Friday January 22, 2021, will be a landmark day in the struggle to abolish nuclear weapons. The Treaty on the Prohibition of Nuclear Weapons (TPNW) will enter into force, making weapons that have always been immoral also illegal under international law.
The International Campaign to Abolish Nuclear Weapons (ICAN) should be celebrated for its years of work promoting the treaty. Japanese Canadian Setsuko Thurlow, a survivor of the atomic bombing of Hiroshima, offered spiritual guidance to this testament to international activism.
Amidst this important step towards abolishing ghastly weapons, humanity continues to live under the cloud of possible nuclear annihilation. Canada’s most intimate military ally, the US, spends over $35 billion annually on nuclear weapons, equal its ‘aid’ budget. The other eight nuclear armed states spend an equal sum on their nukes.
Last January the Bulletin of the Atomic Scientists set its Doomsday Clock to 100 seconds to midnight. Created two years after the atomic bombing of Hiroshima and Nagasaki, the placement of the clock hand is evaluated each year by the Bulletin’s Science and Security Board. The clock was moved closer to midnight because the limited arms control measures built up over decades have been shredded during the past two years. Washington pulled out of the Open Skies Treaty and Intermediate-Range Nuclear Forces Treaty, which have mitigated the dangers posed by 13,400 nuclear weapons (over 90 percent held by the US and Russia). Detonating a small share of these nukes could make the planet uninhabitable. The ‘most advanced’ nuclear weapons are 80 times more deadly than what was dropped on Japan 75 years ago.
The Trump administration also withdrew from the Iran nuclear agreement. Hopefully, Joe Biden will rejoin the accord. But a preferable solution to concerns about Iranian nuclear weapons would be to impose a Nuclear-Weapon-Free Zone in the Middle East that includes intensive inspections. While most countries of the region support the idea, the US refuses to accept a Middle East Nuclear-Weapon-Free Zone, which exist in a number of other regions. Washington wants to protect Israel’s nuclear weapons stockpile and its own ability to deploy nuclear weapons to the area.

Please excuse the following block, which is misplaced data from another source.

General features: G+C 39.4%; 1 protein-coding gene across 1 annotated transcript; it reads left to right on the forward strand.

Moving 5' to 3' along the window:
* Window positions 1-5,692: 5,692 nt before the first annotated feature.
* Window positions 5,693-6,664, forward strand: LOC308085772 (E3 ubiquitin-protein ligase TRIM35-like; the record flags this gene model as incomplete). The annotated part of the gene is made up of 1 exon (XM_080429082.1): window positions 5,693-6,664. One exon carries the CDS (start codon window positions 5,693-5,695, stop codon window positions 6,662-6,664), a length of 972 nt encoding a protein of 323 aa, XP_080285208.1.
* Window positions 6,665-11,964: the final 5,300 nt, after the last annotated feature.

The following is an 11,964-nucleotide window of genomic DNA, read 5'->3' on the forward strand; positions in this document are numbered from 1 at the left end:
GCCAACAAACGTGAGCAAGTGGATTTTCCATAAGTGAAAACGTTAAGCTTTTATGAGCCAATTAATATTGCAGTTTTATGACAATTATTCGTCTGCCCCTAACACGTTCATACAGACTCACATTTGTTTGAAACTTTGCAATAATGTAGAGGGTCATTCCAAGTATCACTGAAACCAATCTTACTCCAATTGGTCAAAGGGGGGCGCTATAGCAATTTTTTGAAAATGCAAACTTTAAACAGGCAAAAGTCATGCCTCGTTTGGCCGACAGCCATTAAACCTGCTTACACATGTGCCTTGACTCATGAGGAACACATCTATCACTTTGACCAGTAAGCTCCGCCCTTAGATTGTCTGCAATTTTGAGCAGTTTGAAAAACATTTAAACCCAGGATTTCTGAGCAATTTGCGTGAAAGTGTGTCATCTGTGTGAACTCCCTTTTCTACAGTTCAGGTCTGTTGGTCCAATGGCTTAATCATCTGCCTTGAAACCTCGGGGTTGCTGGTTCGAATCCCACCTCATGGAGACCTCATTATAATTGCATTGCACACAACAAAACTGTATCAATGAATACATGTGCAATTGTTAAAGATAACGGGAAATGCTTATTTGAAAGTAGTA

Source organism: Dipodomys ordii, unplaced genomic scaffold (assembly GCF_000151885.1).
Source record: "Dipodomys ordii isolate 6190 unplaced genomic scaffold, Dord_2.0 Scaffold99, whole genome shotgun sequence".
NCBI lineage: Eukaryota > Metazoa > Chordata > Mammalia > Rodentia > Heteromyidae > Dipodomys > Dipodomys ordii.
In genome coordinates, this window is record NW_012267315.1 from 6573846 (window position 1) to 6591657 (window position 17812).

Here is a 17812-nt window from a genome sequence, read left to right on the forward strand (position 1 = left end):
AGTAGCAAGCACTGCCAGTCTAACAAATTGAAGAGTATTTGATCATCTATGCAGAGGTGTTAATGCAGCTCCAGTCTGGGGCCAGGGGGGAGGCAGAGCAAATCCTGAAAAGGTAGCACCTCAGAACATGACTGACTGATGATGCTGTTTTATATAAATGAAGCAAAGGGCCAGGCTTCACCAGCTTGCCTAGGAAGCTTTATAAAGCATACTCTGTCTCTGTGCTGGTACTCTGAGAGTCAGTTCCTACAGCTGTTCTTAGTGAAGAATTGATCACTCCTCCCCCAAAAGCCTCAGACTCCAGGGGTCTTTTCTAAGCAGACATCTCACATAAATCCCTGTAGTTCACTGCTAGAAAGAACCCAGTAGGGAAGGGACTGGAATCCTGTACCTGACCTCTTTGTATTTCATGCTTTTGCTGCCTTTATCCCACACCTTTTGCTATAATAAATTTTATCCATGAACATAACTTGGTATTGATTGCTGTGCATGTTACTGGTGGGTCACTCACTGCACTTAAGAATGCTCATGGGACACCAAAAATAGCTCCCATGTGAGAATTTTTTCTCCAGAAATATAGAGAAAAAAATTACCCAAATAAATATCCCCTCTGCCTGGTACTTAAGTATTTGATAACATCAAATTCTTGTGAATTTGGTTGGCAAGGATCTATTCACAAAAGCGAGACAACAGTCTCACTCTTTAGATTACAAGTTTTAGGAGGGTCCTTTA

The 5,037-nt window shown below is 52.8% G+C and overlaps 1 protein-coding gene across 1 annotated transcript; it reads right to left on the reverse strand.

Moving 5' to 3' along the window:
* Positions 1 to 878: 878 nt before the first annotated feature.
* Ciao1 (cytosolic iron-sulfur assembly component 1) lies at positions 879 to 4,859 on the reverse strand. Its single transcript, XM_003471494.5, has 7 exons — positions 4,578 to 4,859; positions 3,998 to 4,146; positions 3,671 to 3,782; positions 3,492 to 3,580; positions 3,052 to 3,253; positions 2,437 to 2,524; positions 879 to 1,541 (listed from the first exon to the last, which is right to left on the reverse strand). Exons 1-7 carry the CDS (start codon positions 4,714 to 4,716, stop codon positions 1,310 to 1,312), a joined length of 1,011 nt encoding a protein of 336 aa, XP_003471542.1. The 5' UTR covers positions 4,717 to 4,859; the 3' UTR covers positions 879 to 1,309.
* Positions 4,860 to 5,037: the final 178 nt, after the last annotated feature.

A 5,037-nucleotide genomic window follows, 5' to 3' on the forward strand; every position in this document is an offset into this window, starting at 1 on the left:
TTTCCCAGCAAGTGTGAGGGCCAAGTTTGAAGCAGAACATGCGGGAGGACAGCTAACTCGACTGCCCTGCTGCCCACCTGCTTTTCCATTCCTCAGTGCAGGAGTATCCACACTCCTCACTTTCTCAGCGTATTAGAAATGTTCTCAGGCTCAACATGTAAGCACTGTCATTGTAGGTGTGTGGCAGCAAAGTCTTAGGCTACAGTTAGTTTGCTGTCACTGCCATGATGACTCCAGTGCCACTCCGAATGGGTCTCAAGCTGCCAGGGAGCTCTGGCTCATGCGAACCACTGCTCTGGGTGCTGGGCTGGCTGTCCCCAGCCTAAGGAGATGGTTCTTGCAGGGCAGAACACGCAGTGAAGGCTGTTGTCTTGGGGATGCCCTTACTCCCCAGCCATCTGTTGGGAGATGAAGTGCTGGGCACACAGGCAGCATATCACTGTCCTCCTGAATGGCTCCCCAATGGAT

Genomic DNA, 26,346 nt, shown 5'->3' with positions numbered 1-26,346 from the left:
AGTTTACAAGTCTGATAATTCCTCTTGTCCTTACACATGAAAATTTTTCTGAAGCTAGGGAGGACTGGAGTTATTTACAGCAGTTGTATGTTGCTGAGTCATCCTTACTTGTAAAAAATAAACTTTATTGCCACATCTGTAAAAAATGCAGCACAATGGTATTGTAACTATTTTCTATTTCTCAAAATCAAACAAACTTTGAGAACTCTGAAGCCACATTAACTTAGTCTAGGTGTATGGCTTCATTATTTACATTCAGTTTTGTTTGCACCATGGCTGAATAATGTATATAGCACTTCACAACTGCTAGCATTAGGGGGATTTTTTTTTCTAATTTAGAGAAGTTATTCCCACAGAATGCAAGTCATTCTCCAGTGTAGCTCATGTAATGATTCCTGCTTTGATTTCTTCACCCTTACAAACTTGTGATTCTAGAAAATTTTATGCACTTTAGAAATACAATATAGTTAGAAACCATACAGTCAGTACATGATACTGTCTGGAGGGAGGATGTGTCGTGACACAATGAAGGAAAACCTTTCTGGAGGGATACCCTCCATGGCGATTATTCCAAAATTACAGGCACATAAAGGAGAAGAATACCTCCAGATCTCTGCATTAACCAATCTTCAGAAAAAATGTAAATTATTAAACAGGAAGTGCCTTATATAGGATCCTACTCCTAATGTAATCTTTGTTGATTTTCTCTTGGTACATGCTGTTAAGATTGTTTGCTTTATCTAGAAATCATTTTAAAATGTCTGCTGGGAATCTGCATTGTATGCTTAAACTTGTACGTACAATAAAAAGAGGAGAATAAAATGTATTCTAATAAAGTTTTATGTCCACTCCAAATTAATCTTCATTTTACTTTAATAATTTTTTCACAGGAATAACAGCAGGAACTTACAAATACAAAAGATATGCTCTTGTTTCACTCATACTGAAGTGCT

Ottawa says it supports a nuclear weapons free Middle East, but has opposed organizing a regional conference on the establishment of such a zone because it would undercut Israel’s policy of nuclear ambiguity. Additionally, in December Canada joined the US, Israel, Marshall Islands, Micronesia and Palau in voting against a resolution calling on Israel to sign the Treaty on the Non-Proliferation of Nuclear Weapons (NPT) and “renounce possession of nuclear weapons”. 153 countries backed the call.
This is but a small slice of the Trudeau government’s nuclear weapons hypocrisy. Two weeks ago Parliamentary Secretary to the Minister of Foreign Affairs, Rob Oliphant, “reaffirmed Canada’s unwavering support for advancing nuclear non-proliferation and disarmament”, declaring “we are committed to achieving a world free of nuclear weapons.” Yet a month earlier Canada voted against 130 UN members that backed a resolution supporting the TPNW. Canada also voted against holding the 2017 UN Conference to Negotiate a Legally Binding Instrument to Prohibit Nuclear Weapons, Leading Towards their Total Elimination. Ottawa then boycotted the TPNW negotiating meeting, which two-thirds of the world’s countries attended.
The Trudeau government opposes the TPNW while claiming it wants to rid the world of nuclear weapons. It also touts its promotion of an “international rules-based order” and “feminist foreign policy” while ignoring how the treaty advances these principals.
There is far too little discussion of the threat nuclear weapons pose. Leaders across the globe need to be pushed to pursue nuclear disarmament. The TPNW should be at the centre of that effort. Canadians need to press their government to sign the UN Nuclear Ban Treaty.
On the day the treaty enters into force the Canadian Foreign Policy Institute will be presenting a webinar with Noam Chomsky on “The Threat of Nuclear Weapons: Why Canada Should Sign the UN Nuclear Ban Treaty”.